Hospitals face shortage of ICU nurses as COVID-19 cases surge

Washington state hospitals are seeing an increase in COVID-19 hospitalizations.

“We’re concerned, beginning this week, we’ll see the impact of the Thanksgiving holiday,” said Dr. Steve Mitchell, the medical director of Harborview’s Emergency Department and the Washington Care Coordination Center. Mitchell is keeping track of the growing number of hospitalizations. And while the beds are available, they’re short of staff to care for patients.

“Hospitals could make a lot more space, use conference rooms, hallways and offices to put patients in. What they’re really missing is staff — staff who can care for patients in acute respiratory distress,” said Cassie Sauer, president of the Washington State Hospital Association.

Fall and early winter are always busy times for Washington hospitals, and they usually bring in extra staff this time of year.

This year, staffing is already down, with employees being sick, quarantining, caring for children or dealing with their own medical conditions, and these reasons make it unsafe for them to work.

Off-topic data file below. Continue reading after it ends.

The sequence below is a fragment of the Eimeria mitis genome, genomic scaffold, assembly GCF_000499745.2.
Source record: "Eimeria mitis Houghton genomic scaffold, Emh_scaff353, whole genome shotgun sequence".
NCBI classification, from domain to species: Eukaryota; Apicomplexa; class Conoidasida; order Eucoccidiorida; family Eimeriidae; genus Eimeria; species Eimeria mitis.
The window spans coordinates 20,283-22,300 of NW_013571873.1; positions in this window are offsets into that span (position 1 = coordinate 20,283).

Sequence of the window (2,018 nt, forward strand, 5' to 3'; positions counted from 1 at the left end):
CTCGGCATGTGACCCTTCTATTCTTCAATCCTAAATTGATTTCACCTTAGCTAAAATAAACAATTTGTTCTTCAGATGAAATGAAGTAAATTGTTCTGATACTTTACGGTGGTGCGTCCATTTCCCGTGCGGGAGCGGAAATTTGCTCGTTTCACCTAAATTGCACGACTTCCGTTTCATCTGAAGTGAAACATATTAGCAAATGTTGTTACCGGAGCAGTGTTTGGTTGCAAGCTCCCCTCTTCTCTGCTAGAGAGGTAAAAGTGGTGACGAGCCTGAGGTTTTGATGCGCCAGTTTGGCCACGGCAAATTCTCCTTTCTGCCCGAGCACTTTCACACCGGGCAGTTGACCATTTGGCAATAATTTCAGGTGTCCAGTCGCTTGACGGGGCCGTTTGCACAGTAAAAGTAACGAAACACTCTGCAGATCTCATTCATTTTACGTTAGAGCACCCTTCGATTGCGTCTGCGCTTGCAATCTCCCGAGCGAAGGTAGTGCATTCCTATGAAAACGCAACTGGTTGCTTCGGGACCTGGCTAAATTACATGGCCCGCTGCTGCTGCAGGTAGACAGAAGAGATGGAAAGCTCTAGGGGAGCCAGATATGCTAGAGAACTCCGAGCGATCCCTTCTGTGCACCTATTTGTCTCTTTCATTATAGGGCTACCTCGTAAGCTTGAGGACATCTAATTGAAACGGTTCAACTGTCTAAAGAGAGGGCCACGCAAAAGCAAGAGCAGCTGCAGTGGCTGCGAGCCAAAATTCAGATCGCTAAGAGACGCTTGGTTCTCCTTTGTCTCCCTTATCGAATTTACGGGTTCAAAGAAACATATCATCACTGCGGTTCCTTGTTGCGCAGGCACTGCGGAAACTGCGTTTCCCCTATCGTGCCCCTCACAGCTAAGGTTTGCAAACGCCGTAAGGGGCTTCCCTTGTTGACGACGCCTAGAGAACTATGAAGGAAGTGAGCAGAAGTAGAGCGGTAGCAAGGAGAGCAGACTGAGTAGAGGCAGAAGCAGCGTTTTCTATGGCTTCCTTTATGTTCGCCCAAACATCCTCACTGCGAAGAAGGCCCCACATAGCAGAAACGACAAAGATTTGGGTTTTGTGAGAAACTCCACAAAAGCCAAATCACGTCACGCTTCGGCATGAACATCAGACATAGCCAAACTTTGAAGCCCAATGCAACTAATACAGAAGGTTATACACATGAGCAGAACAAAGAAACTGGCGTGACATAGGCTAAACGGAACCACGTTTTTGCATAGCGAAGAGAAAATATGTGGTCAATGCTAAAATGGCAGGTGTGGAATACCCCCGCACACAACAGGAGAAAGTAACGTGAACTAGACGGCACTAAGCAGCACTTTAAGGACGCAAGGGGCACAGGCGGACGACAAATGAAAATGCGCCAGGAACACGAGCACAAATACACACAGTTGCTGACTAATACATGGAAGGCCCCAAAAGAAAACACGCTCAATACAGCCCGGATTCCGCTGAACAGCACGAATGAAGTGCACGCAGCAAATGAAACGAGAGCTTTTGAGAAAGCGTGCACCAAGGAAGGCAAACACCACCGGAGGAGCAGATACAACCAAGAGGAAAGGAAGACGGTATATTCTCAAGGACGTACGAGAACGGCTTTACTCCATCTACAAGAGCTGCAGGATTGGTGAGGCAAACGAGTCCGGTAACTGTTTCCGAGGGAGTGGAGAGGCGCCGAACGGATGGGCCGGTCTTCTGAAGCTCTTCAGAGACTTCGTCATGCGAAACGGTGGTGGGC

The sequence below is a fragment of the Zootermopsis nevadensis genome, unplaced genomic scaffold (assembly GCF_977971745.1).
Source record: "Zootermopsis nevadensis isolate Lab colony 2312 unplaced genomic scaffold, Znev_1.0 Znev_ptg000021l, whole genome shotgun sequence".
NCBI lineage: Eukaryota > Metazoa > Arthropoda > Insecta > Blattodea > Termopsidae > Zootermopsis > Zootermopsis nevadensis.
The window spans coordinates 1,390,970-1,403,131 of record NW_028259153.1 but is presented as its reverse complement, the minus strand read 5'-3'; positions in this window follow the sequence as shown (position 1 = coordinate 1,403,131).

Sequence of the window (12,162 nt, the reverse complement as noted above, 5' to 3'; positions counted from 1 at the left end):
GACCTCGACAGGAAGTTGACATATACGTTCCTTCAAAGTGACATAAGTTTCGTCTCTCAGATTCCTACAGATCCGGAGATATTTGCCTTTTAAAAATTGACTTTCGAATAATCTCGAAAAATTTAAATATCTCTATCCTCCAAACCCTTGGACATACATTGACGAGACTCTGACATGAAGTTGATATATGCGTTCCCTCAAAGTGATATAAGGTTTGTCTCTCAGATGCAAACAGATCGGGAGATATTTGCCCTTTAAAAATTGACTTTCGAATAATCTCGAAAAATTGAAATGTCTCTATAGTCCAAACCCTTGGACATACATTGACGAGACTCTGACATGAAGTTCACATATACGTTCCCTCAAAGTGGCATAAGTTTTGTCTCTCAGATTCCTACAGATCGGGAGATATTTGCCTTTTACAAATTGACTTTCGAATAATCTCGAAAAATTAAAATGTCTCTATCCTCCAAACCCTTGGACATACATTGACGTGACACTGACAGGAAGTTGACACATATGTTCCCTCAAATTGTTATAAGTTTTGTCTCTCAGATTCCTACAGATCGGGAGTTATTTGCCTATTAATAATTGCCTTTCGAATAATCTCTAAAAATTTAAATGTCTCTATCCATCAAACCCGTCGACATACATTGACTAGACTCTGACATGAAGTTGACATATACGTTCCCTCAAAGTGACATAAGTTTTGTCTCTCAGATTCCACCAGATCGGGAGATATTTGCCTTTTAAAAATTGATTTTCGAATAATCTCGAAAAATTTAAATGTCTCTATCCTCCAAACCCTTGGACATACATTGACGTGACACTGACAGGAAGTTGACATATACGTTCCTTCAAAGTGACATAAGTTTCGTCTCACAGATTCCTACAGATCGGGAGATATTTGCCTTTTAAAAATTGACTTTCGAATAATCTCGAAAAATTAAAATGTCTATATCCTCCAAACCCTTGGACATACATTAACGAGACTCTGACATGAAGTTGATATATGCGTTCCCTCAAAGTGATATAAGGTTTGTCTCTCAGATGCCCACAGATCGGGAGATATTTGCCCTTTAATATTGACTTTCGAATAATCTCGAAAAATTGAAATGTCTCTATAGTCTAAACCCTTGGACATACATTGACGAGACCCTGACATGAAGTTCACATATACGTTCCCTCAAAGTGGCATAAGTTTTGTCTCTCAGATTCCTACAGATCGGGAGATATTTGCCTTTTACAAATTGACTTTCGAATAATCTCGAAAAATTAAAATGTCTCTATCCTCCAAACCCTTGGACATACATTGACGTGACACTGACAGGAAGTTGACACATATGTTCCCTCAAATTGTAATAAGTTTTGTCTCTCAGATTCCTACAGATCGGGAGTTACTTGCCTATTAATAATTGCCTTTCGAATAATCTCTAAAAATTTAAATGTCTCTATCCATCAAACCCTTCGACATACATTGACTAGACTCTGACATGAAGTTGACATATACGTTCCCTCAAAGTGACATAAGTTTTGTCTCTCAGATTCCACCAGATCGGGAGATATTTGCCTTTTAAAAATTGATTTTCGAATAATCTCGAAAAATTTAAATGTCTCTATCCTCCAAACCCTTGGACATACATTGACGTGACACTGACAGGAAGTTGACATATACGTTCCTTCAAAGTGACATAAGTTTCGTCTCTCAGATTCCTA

COVID-19 has resulted in intensive care unit nurses in high demand, making it difficult to fill the shortage.

“The thing we’re most closely watching are ICU nurses who can take care of acute care patients and respiratory therapists — that’s the ‘weight limiting’ step we’re paying attention to,” said Dr. Chris Dale, the chief quality officer at Swedish Medical Center.

When it comes to getting help from nurses in other states, there’s another challenge. Thirty-four states are in a pact that allows nurses to work from state to state without added paperwork, but Washington isn’t one of them.

The Washington State Legislature will need to pass a law for Washington to join the pact. The Washington State Hospital Association stated it has been pushing for it for several years. The pact is also supported by the Nursing Commission. The Washington State Nurses Association is against joining the pact.